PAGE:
AS America prepares to kick its president in the rear end on Election Day - bookies put the odds of a Republican takeover of the House at 78 percent - the secretary of state is missing in action.
Hillary Clinton is probably unable to wipe that big fat smile off her face. As a mad preacher famously said right after 9/11, the chickens are coming home to roost.
No doubt she would like to see a Democratic majority in the House . . . well, not really. I suspect that Clinton would love to see Nancy Pelosi lose her perch as speaker of the House, two heartbeats from that presidency that Clinton may never get.
No kitchen ever built was big enough for two women, and did not Harry Truman describe politics as a kitchen?
Here is why Clinton may smile.
Barack Obama was elected by a smaller margin than Ronald Reagan, George H.W. Bush or her husband.
Obama treated his election as if it were a landslide.
He took the olive branch and whacked Republicans on their heads with it. The feeling was mutual. After tying that one hand behind his back, President Obama tried to govern.
A new president gets one gimme from Congress. His was the $787 billion stimulus. Sure, all but a few Republicans voted against it, but this was his gimme.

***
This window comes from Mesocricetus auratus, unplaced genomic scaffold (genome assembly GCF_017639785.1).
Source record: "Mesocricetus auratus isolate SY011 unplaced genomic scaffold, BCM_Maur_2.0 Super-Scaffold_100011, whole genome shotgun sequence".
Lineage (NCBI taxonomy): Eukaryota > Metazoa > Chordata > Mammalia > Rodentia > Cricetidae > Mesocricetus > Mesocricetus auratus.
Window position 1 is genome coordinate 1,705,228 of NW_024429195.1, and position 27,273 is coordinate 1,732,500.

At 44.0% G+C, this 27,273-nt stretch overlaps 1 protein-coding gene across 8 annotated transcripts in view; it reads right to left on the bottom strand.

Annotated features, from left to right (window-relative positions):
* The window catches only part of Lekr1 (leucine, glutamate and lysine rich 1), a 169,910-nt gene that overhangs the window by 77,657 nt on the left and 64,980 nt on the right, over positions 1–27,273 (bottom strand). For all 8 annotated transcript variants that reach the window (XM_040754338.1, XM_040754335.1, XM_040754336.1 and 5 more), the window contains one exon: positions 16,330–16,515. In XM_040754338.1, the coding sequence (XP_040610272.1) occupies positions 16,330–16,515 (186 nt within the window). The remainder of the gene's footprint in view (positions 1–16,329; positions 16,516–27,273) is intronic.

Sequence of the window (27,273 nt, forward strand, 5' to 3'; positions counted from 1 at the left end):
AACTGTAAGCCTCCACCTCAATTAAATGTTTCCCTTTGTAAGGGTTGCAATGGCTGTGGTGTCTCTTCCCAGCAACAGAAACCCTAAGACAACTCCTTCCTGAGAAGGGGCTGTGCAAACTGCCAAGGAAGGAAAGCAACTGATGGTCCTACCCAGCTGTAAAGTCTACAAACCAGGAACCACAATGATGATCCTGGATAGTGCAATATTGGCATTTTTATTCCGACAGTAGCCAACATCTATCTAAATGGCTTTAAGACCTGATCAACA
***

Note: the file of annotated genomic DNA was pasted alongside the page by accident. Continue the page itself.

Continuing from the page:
The stimulus failed. Unemployment rose from 7.6 percent to 10.3 percent and is now stuck at 9.6 percent - numbers unseen in a quarter century.
Obama can blame George W. Bush until the cows come home, but the public's perception is otherwise, and in politics, perception is nine-tenths of the law.
The president then pursued Obamacare, just as Bill Clinton had pursued Hillarycare.
When the Congressional Budget Office pegged the cost at a trillion dollars in June 2009, a reasonable man would have stopped and reworked the plan.
But like the captain in the song, "Waist Deep in the Big Muddy," Obama pushed on.
When his press conference in July 2009 so bored reporters that the big news was that the Cambridge police "acted stupidly," a wise man would have perhaps moved on to cap-and-trade or some other proposal.
When congressional town-hall meetings in August 2009 erupted into real town-hall meetings where people asked tough questions of their public servants, a savvy man would have backed down.
But the big event came on Jan. 19, 2010, when Massachusetts voters considered the revered Ted Kennedy's lifelong support of federalizing health care - and elected Republican Scott Brown to finish the term.